It’s Mental Health Awareness Month. What Can YOU do to Help?

The challenges of today’s world don’t only affect grownups. Young people—especially girls—are facing a mental health crisis of their own. Supporting them as they grow and face life’s complexities is a top priority.

According to new CDC data released in Feb. 2023, nearly 3 in 5 (57%) U.S. teen girls felt persistently sad or hopeless in 2021—double that of boys, representing a nearly 60% increase and the highest level reported over the past decade.

According to the report, youth mental health has continued to worsen—with particularly stark increases in widespread reports of harmful experiences among teen girls:

  • Nearly 1 in 3 (30%) seriously considered attempting suicide—up nearly 60% from a decade ago.
  • 1 in 5 (18%) experienced sexual violence in the past year—up 20% since 2017, when CDC started monitoring this measure.
  • More than 1 in 10 (14%) had been forced to have sex—up 27% since 2019 and the first increase since CDC began monitoring this measure.
  • More than half (52%) of LGBQ+ students had recently experienced poor mental health and, concerningly, more than 1 in 5 (22%) attempted suicide in the past year.

After reading this, you may be asking: what can I do to help?

Girl Scouts plus their families, caregivers, and volunteers now have access to these mental wellness resources from Girl Scouts of the USA and trusted partners. From new activities to trainings, you’ll find what you need to get started.

Troop 701 practices positive affirmations for mental health during a troop meeting in April.

Activities you can do

From developing social-emotional skills by showing kindness to their family and friends to celebrating differences and making others feel included, Girl Scout Daisies learn what it means to be honest and fair, friendly and helpful, and how they can apply the Girl Scout Law to their lives. Get started with the following activities today and see your Daisy grow into their strongest, most resilient self.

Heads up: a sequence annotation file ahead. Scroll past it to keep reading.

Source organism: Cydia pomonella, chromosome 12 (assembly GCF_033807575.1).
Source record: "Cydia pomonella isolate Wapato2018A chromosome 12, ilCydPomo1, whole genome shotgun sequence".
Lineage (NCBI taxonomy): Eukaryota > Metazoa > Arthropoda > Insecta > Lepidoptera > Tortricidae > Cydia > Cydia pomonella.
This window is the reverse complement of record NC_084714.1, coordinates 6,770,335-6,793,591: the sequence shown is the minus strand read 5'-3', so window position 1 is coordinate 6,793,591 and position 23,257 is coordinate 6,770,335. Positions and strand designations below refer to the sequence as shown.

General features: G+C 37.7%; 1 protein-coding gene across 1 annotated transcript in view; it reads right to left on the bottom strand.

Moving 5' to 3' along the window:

Create a Bag of Kindness

Practice emotional skills and social competence by making a bag of positive notes for your family.

Make a Respect Myself Checklist

Make a checklist of ways you can take care of yourself, inside and out.

Activities have been adapted from Girl Scout programming. For certain grade levels, these activities may be part of a badge program.

Patches you can earn

Complete the Resilient, Ready, Strong Activity Guide

You already know Girl Scouts is fun. Guess what? It’s also a great way to build your inner strength so that you’re ready for anything!

Scientists have found that certain activities may lift your mood, calm you down when you’re stressed, and help you face challenges—and you can do many of these activities in Girl Scouts.

The “Complete the Resilient, Ready, Strong Activity Guide” includes a chart with 10 skills that may help boost your resilience.  Each skill has two activity choices, pulled from Girl Scout programming. Choose the ones that interest you, and give them a try!

Daisy Petal Set: Mental Wellness & Inclusion

Cultivate curiosity with the Daisy Promise Center and Learning Petal badges! This set of badges will introduce Girl Scout values to Daisies through engaging, hands-on activities from one or more of the Girl Scout pillars: STEM, Life Skills, Outdoors, and Entrepreneurship. Each petal badge focuses on a different line of the Girl Scout Law.